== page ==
Specifically, I loved that we were required to comment on other students’ work. Everyone really put thought into their assignments, so you really get drawn into the projects. It was a joyous experience and beautiful to get responses from other people. You put the work in, but you knew that it was going to be seen by others and get some feedback. The funny thing was that we were all in different time zones, so assignments would get uploaded through the day and night. It felt like a real community in terms of the work. Plus, I made friends along the way—I’m still in touch with somebody that I worked with on an assignment.
What advice would you give someone who is considering a course with IDEO U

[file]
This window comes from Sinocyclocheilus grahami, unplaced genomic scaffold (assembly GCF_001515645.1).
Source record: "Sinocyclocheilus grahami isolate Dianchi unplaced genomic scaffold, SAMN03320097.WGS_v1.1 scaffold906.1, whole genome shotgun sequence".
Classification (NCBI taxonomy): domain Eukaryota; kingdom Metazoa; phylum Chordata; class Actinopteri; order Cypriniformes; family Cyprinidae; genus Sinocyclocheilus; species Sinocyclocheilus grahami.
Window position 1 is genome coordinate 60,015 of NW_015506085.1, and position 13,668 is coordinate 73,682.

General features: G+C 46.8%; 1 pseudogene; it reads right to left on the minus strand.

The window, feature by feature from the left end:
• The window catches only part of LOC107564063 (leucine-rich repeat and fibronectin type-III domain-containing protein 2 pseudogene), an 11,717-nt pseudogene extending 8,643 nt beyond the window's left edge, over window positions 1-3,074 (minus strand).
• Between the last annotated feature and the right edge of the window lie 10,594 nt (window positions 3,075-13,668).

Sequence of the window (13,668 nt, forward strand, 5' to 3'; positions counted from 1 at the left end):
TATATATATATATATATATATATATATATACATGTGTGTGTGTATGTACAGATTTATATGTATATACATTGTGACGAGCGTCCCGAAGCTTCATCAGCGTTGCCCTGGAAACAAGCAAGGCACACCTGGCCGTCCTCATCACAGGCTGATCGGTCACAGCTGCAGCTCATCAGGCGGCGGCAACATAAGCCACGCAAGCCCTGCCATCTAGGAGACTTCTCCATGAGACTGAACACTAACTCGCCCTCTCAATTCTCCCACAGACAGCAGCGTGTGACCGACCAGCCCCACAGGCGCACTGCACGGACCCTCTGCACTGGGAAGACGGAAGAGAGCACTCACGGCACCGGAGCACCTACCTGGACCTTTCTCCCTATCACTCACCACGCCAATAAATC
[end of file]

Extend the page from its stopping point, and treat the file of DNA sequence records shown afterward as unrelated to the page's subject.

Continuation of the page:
I recommended the other Clore Fellows to take an IDEO U course! It’s worth doing and you really get out of it what you put in. If you’re motivated, curious, and ready to enter an experience with your whole self, then these courses are for you.
If you take the course, my advice is to make sure you bond quite early on with at least one other person, so you can support each other. Don’t be afraid to just approach someone you never met before and ask if they want to go through the process together. It makes it a far more rewarding experience.
Develop empathy for your customers and surface insights for creating products and services they want and need.